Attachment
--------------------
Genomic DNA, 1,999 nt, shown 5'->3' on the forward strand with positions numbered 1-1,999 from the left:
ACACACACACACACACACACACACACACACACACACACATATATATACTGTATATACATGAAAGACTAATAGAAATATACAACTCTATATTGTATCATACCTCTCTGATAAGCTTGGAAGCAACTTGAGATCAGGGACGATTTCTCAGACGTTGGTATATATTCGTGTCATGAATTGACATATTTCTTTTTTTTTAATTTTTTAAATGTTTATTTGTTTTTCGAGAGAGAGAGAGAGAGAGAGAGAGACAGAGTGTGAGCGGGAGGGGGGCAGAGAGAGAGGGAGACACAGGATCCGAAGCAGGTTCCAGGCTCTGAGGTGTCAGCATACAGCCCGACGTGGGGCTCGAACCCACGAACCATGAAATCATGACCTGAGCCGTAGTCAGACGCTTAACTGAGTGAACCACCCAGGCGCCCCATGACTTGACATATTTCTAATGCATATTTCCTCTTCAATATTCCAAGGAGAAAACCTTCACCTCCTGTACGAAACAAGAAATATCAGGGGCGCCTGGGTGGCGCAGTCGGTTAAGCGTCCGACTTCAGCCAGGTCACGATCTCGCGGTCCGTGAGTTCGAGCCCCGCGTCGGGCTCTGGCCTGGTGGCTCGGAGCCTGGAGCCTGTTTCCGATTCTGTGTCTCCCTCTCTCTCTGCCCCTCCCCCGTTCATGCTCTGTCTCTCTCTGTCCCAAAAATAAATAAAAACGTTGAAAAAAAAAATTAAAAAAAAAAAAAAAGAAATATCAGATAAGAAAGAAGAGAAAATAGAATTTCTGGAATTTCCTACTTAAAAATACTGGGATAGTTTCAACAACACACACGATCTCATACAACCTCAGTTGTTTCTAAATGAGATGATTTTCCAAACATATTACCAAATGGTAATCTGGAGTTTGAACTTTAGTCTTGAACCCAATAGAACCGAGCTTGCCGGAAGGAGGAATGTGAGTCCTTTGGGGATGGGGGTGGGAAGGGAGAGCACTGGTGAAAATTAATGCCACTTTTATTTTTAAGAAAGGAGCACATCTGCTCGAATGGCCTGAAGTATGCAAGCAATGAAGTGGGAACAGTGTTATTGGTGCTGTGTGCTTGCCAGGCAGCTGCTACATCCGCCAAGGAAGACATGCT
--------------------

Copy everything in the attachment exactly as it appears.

Genomic DNA, 1,999 nt, shown 5'->3' on the forward strand with positions numbered 1-1,999 from the left:
ACACACACACACACACACACACACACACACACACACACATATATATACTGTATATACATGAAAGACTAATAGAAATATACAACTCTATATTGTATCATACCTCTCTGATAAGCTTGGAAGCAACTTGAGATCAGGGACGATTTCTCAGACGTTGGTATATATTCGTGTCATGAATTGACATATTTCTTTTTTTTTAATTTTTTAAATGTTTATTTGTTTTTCGAGAGAGAGAGAGAGAGAGAGAGAGACAGAGTGTGAGCGGGAGGGGGGCAGAGAGAGAGGGAGACACAGGATCCGAAGCAGGTTCCAGGCTCTGAGGTGTCAGCATACAGCCCGACGTGGGGCTCGAACCCACGAACCATGAAATCATGACCTGAGCCGTAGTCAGACGCTTAACTGAGTGAACCACCCAGGCGCCCCATGACTTGACATATTTCTAATGCATATTTCCTCTTCAATATTCCAAGGAGAAAACCTTCACCTCCTGTACGAAACAAGAAATATCAGGGGCGCCTGGGTGGCGCAGTCGGTTAAGCGTCCGACTTCAGCCAGGTCACGATCTCGCGGTCCGTGAGTTCGAGCCCCGCGTCGGGCTCTGGCCTGGTGGCTCGGAGCCTGGAGCCTGTTTCCGATTCTGTGTCTCCCTCTCTCTCTGCCCCTCCCCCGTTCATGCTCTGTCTCTCTCTGTCCCAAAAATAAATAAAAACGTTGAAAAAAAAAATTAAAAAAAAAAAAAAAGAAATATCAGATAAGAAAGAAGAGAAAATAGAATTTCTGGAATTTCCTACTTAAAAATACTGGGATAGTTTCAACAACACACACGATCTCATACAACCTCAGTTGTTTCTAAATGAGATGATTTTCCAAACATATTACCAAATGGTAATCTGGAGTTTGAACTTTAGTCTTGAACCCAATAGAACCGAGCTTGCCGGAAGGAGGAATGTGAGTCCTTTGGGGATGGGGGTGGGAAGGGAGAGCACTGGTGAAAATTAATGCCACTTTTATTTTTAAGAAAGGAGCACATCTGCTCGAATGGCCTGAAGTATGCAAGCAATGAAGTGGGAACAGTGTTATTGGTGCTGTGTGCTTGCCAGGCAGCTGCTACATCCGCCAAGGAAGACATGCT